And then there’s these little guys which I almost walked on as they were growing directly on the trail – Ringless honey mushrooms (Armillaria tabescens). They’re an orange-brown color and usually like to grow on wood, such as oak and maple, so perhaps there was decayed wood beneath them just below the trail’s surface


Sometimes mother nature throws a spotlight on something I believe you’re meant to see and observe, like this Bleeding fairy helmet or also called Bleeding Mycena (Mycena haematopus) which I found at a local park. The name refers to the red-like fluid that oozes from the fungi when it is cut. I didn’t test that fact, as I don’t like to disturb creatures in nature.

And this little orange guy I’m not sure what it is (perhaps witch’s hat?), but it reminds me of something that should have elves nearby. It’s the kind of thing you just can’t look at and not smile. Sometimes names just aren’t important.

And speaking of elves, how about a fairy ring like these? I’ve only seen fairy rings a couple of times. The photo below on the left shows a small one with the one on the right much larger. The fungi in the photos are the fruiting bodies with the mycelium beneath the soil. The mycelium is multiple threadlike hyphae that interconnect and grow throughout the soil – sort of like the roots of a plant. As the mycelium utilizes the nutrients in the soil at the center of the ring, the mycelium continues to expand outward, thereby making the ring larger each year, while the mycelium in the center of the ring dies, returning nutrients to the soil.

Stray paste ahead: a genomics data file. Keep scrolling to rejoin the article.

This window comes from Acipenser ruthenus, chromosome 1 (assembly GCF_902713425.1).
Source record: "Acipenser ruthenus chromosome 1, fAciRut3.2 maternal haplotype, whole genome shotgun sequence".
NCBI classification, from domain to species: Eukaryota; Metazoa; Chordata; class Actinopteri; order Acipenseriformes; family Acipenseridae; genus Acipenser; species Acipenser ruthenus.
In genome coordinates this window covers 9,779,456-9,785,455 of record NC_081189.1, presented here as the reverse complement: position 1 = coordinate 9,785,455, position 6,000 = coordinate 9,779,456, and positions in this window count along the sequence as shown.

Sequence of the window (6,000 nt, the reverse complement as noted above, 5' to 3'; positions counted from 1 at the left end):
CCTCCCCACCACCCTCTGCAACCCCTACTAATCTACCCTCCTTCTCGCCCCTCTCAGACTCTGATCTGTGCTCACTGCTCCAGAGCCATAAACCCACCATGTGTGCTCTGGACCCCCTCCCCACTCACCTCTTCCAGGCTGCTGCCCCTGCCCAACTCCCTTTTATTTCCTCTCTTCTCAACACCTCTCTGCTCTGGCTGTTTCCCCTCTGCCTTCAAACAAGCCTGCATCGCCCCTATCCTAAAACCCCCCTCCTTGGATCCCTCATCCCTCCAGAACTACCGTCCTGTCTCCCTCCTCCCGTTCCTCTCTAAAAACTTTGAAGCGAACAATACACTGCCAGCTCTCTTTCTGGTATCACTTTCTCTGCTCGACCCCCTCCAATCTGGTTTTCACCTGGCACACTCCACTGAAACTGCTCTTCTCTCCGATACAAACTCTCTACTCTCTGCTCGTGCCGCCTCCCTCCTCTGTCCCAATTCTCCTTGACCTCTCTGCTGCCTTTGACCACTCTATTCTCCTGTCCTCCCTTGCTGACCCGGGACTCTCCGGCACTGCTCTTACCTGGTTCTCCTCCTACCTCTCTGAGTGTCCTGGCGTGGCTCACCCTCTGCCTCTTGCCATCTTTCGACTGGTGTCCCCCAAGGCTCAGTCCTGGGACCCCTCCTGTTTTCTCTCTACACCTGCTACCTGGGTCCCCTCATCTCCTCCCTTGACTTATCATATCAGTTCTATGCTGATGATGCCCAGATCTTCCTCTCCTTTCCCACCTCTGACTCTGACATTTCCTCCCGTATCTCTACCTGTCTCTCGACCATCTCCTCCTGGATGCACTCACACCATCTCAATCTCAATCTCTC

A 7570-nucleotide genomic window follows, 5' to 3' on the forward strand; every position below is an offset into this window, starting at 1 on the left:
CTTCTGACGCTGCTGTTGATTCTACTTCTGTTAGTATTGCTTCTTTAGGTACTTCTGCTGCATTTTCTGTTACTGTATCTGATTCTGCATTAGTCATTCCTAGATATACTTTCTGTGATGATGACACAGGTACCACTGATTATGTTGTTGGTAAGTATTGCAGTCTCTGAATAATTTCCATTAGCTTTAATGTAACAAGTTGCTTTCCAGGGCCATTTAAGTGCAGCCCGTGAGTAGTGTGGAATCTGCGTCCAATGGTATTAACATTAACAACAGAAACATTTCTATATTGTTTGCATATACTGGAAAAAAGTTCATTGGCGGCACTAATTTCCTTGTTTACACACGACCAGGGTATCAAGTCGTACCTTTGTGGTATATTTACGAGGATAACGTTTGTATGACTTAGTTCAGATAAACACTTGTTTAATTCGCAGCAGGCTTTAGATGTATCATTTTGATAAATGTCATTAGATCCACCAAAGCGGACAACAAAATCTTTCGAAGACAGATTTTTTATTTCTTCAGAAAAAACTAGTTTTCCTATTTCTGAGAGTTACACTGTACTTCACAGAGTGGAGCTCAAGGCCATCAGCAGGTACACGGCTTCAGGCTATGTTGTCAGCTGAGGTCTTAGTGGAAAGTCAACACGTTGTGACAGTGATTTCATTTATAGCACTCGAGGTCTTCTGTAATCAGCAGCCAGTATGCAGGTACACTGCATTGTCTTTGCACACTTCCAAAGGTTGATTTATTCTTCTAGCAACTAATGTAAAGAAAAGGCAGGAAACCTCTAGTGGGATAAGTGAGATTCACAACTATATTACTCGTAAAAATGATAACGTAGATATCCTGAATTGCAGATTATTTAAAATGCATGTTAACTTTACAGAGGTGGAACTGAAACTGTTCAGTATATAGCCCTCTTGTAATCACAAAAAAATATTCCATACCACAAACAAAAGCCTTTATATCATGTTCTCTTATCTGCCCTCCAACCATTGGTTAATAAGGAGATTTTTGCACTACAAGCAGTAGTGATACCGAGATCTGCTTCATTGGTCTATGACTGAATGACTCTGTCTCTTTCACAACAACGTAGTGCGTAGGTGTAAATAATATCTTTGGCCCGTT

Sometimes you’ll stumble upon something that will truly amaze you, like these Ghost pipes, also known as Indian pipe (Monotropa uniflora). So delicate and practically translucent. They’re usually found in deep shady woods and can be up to about 8″ tall. They are not fungi, but rather a parasitic plant that gets its nutrients from trees, plants and decaying matter. They’re sometimes found near decaying trees and/or beech trees. But their color and shape was so interesting I just felt compelled to include them in this blog post.

I’m not sure of the identification of this colorful orange fungi. It was a little on the thin side and I didn’t get a good look at the underside of it. The color combination contrasting with the green plants, tree bark and moss is what made this one so dramatic for me. Like artwork in the woods.

And sometimes that artwork is rather unusual and reminiscent of something else in nature, like this Bird’s nest fungi (Family¬†Nidulariaceae). It’s easy to see how it got its common name. Little miniature cups filled with tiny eggs, or so it appears. Those “eggs” are actually spore packets that will bounce out of their cup when hit by something as simple as raindrops. Nature’s pretty amazing at methods of reproduction.